The fibrinolytic system is not impaired in older men with hypertension

Christopher A. DeSouza, Donald R. Dengel, Marc A. Rogers, Kim Cox, Richard F. Macko

Research output: Contribution to journalArticlepeer-review

15 Scopus citations


The fibrinolytic system is thought to be impaired in older hypertensive adults, thus contributing to the elevated risk of atherothrombosis, stroke, and acute myocardial infarction in this population. However, studies that have examined the fibrinolytic system in hypertensive individuals have failed to control for the confounding effects of other metabolic risk factors, making it difficult for one to determine the independent effect of hypertension on the fibrinolytic system. The purpose of the present study was to test the hypothesis that the fibrinolytic system is not impaired in older sedentary hypertensive men when the confounding effects of cardiovascular disease, diabetes, and dyslipidemia are controlled. Plasma concentrations of tissue-type plasminogen activator antigen and activity as well as plasminogen activator inhibitor-1 antigen and activity were measured under resting conditions in 12 hypertensive (69.4±1.4 years) and 11 normotensive (65.2±1.3 years) older men. The hypertensive and normotensive subjects had similar anthropometric and metabolic characteristics. There were no significant differences between the hypertensive and normotensive men in tissue-type plasminogen antigen (7.3±0.5 versus 6.1±0.6 ng/mL) and activity (1.8±0.3 versus 1.7±0.2 IU/mL) or plasminogen activator inhibitor-1 antigen (14.1±2.3 versus 10.8±2.2 ng/mL) and activity (17.4±1.2 versus 17.5±1.8 arbitrary units [AU]/mL) levels. In addition, the molar concentration ratio of active tissue-type plasminogen activator to active plasminogen activator inhibitor-1 did not differ between the hypertensive (1:9.7±2.3 mmol/L) and normotensive (1:10.5±2.2 mmol/L) subjects, indicative of no impairment in fibrinolytic potential in either group. These results support the hypothesis that hypertension does not directly result in impaired fibrinolytic function in older adults. Furthermore, our findings suggest that abnormalities in fibrinolytic function in older hypertensive men are likely due to the primary effects of other metabolic disorders that usually accompany hypertension, such as hyperinsulinemia and dyslipidemia.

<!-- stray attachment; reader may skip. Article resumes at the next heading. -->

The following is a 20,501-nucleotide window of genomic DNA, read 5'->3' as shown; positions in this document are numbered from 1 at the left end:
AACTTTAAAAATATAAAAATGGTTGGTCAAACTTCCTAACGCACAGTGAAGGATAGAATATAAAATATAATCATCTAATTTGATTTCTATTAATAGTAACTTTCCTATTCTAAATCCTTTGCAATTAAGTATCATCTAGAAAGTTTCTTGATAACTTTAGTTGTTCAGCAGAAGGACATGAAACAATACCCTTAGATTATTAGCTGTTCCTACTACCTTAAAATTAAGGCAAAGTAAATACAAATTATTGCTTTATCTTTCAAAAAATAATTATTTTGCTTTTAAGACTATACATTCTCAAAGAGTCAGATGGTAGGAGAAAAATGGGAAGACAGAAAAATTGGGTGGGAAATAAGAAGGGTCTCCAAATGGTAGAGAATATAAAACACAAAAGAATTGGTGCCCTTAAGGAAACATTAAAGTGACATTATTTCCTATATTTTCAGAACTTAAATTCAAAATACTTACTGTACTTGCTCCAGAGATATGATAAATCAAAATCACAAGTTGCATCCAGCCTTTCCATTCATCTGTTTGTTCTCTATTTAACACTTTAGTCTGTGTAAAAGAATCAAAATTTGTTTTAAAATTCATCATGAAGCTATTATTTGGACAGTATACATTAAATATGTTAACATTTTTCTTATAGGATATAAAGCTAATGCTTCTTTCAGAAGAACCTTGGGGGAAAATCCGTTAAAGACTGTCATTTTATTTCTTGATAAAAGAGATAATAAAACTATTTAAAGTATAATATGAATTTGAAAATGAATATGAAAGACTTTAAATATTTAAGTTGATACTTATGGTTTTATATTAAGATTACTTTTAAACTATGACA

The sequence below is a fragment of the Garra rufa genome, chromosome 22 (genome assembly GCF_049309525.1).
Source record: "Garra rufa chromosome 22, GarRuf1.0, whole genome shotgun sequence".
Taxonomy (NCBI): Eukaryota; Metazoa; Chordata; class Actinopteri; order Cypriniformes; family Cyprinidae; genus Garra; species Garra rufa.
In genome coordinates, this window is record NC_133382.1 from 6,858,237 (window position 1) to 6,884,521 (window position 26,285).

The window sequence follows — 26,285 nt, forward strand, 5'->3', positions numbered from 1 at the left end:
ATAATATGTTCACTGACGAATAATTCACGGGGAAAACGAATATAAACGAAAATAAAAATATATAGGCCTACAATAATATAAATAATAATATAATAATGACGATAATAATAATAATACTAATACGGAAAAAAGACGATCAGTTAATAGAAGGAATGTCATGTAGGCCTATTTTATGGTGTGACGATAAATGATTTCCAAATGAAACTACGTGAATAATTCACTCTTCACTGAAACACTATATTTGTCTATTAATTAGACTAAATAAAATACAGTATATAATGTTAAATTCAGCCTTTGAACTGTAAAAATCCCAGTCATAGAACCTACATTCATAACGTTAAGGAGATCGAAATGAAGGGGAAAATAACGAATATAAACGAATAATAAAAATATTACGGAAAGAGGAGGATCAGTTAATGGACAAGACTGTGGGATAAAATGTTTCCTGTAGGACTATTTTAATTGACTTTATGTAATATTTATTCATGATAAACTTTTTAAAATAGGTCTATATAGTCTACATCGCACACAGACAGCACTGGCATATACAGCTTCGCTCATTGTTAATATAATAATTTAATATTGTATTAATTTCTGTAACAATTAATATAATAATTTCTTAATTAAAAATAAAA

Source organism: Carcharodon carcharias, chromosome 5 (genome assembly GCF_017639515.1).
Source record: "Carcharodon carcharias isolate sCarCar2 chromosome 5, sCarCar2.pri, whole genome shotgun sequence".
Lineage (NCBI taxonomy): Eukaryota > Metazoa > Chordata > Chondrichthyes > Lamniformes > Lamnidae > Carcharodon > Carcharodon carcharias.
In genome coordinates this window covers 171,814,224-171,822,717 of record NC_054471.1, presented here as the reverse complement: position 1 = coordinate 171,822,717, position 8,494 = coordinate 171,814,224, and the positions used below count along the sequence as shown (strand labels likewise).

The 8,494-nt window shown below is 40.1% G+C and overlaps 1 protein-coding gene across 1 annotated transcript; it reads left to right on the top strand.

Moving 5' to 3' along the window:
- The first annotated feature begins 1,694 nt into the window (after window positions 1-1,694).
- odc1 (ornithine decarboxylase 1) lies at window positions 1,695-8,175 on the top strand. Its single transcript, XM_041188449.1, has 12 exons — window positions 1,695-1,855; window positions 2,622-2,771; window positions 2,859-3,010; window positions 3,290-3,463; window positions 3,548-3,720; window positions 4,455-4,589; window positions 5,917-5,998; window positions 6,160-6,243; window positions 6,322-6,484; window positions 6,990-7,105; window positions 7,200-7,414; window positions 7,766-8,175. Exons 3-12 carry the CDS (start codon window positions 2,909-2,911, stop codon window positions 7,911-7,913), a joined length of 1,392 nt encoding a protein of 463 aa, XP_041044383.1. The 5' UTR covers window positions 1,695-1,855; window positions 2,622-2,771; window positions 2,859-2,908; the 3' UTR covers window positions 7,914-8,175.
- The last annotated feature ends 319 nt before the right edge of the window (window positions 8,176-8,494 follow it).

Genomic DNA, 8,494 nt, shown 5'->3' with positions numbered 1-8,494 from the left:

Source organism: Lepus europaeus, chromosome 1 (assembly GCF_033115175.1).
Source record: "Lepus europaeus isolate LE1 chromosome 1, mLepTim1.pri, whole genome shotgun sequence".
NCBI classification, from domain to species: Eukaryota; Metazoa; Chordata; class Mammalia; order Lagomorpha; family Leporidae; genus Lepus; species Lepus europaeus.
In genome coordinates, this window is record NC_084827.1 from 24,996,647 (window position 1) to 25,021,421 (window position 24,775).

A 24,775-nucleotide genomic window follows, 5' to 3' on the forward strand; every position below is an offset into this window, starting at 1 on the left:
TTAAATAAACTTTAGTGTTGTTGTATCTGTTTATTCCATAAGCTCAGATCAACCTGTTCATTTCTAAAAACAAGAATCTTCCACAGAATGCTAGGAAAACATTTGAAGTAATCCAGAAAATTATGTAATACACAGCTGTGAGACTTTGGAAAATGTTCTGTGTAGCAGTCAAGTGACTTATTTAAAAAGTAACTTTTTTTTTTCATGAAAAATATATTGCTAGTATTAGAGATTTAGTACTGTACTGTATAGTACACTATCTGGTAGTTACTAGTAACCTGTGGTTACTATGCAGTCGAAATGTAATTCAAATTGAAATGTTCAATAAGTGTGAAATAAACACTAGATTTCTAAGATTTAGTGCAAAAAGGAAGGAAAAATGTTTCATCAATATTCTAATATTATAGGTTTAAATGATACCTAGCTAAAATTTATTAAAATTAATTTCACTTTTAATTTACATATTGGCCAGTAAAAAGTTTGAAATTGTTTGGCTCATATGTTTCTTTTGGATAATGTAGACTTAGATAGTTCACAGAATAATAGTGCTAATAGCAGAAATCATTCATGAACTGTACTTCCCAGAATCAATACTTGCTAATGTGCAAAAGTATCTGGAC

Original languageEnglish (US)
Pages (from-to)1053-1058
Number of pages6
Issue number5
StatePublished - Jan 1 1996


  • aging
  • alteplase
  • fibrinolytic system


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